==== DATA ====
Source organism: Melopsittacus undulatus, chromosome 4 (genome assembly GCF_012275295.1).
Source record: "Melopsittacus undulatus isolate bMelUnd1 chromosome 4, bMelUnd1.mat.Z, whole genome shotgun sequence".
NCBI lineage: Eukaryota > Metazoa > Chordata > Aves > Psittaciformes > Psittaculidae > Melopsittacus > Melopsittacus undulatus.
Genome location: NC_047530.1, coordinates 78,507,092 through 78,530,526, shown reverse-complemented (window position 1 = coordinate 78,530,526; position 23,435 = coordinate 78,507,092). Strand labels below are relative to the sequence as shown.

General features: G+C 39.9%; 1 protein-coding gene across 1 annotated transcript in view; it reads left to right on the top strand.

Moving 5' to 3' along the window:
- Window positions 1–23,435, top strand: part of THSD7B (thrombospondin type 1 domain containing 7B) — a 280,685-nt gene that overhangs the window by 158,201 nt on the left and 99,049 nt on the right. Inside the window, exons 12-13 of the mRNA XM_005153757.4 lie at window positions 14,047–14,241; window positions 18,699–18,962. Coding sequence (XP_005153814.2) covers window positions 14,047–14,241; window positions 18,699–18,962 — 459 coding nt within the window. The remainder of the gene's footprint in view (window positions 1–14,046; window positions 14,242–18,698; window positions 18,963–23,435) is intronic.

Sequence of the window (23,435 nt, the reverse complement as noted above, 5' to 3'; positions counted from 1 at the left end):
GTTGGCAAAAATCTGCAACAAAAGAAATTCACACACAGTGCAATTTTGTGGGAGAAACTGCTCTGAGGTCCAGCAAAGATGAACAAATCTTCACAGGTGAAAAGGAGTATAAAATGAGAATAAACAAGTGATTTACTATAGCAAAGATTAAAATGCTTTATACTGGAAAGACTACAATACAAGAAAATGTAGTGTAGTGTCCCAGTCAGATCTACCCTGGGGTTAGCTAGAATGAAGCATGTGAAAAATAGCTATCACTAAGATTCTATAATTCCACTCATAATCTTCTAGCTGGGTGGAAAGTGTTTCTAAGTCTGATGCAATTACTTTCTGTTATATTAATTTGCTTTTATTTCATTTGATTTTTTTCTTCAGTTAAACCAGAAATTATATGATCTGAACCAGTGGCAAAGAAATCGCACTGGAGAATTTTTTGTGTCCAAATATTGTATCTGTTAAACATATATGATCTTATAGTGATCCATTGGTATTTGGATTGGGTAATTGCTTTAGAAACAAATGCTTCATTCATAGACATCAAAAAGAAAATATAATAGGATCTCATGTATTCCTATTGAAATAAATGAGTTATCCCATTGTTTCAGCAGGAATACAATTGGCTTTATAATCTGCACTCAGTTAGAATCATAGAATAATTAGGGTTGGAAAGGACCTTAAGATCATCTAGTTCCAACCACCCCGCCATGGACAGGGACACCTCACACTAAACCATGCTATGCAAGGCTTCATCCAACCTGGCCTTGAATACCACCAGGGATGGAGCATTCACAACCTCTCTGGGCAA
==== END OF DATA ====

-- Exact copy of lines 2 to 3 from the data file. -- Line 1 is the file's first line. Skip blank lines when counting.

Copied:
Source record: "Melopsittacus undulatus isolate bMelUnd1 chromosome 4, bMelUnd1.mat.Z, whole genome shotgun sequence".
NCBI lineage: Eukaryota > Metazoa > Chordata > Aves > Psittaciformes > Psittaculidae > Melopsittacus > Melopsittacus undulatus.